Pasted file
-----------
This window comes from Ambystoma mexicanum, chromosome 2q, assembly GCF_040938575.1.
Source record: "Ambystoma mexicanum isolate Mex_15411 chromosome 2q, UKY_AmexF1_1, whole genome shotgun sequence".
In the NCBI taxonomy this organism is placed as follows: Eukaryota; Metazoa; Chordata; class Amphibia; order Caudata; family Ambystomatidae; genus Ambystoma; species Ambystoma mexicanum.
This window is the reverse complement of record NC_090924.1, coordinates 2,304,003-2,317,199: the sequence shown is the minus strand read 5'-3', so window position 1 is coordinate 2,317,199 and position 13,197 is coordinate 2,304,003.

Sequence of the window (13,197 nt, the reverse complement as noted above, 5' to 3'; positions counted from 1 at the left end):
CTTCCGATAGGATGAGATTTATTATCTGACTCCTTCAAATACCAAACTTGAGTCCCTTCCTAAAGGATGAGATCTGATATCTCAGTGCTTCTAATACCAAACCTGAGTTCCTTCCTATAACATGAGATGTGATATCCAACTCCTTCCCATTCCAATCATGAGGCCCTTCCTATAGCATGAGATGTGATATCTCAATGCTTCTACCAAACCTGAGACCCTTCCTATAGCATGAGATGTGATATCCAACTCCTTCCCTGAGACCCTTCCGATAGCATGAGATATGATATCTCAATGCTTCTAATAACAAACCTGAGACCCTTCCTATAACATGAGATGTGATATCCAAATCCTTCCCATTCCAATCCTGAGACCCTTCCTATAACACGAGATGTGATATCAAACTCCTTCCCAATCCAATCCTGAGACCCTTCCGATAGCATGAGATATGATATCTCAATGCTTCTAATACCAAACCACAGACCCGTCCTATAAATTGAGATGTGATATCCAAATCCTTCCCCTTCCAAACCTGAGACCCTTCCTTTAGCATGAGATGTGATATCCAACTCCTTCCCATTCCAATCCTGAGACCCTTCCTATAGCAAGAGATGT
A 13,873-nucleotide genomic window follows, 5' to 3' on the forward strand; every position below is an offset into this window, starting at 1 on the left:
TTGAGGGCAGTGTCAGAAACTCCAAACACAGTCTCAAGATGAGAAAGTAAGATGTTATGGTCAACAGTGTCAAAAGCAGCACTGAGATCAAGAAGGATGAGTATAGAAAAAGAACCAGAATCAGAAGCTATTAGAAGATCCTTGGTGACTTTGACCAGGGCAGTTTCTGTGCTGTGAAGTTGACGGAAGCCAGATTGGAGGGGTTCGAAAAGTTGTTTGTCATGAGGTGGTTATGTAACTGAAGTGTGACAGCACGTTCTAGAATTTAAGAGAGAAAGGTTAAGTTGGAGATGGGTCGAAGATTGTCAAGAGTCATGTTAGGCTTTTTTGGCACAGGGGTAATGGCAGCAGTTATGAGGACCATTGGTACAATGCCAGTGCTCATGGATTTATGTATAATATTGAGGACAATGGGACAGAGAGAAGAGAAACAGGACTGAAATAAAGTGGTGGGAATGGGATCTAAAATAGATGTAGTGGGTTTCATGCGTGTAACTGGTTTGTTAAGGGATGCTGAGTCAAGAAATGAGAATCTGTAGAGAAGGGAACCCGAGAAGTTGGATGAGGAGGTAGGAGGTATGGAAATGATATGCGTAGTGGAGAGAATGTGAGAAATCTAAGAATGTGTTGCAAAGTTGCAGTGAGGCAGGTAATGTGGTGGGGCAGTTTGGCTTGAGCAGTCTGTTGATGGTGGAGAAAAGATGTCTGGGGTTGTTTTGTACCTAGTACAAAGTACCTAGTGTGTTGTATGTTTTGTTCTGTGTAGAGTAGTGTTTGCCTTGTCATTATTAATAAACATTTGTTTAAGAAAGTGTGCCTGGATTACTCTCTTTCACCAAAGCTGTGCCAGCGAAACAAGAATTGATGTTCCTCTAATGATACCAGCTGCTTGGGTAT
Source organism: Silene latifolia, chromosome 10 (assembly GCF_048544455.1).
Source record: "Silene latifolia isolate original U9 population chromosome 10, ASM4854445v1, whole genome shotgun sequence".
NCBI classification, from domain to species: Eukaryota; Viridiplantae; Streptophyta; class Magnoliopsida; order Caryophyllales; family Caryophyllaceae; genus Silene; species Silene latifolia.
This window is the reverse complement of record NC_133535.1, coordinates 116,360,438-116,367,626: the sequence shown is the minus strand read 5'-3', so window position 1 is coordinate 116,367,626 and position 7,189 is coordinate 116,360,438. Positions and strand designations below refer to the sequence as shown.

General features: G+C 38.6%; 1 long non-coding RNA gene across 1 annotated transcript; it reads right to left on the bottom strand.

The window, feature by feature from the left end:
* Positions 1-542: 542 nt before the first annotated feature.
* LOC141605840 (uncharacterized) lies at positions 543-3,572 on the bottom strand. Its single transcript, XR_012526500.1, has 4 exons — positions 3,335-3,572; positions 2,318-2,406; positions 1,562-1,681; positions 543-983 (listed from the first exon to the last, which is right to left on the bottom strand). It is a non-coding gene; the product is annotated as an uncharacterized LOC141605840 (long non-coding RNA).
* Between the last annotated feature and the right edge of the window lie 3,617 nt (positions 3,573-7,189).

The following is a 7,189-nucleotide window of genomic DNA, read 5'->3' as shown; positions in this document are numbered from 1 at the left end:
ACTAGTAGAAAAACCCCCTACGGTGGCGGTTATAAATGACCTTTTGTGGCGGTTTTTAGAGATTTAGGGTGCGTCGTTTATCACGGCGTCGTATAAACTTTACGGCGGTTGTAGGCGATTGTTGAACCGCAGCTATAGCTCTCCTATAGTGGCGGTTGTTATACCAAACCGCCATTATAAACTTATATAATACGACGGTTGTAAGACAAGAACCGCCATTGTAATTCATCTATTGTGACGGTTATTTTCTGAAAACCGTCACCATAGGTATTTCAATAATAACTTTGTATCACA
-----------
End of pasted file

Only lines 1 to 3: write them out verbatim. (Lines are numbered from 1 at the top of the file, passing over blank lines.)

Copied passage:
This window comes from Ambystoma mexicanum, chromosome 2q, assembly GCF_040938575.1.
Source record: "Ambystoma mexicanum isolate Mex_15411 chromosome 2q, UKY_AmexF1_1, whole genome shotgun sequence".
In the NCBI taxonomy this organism is placed as follows: Eukaryota; Metazoa; Chordata; class Amphibia; order Caudata; family Ambystomatidae; genus Ambystoma; species Ambystoma mexicanum.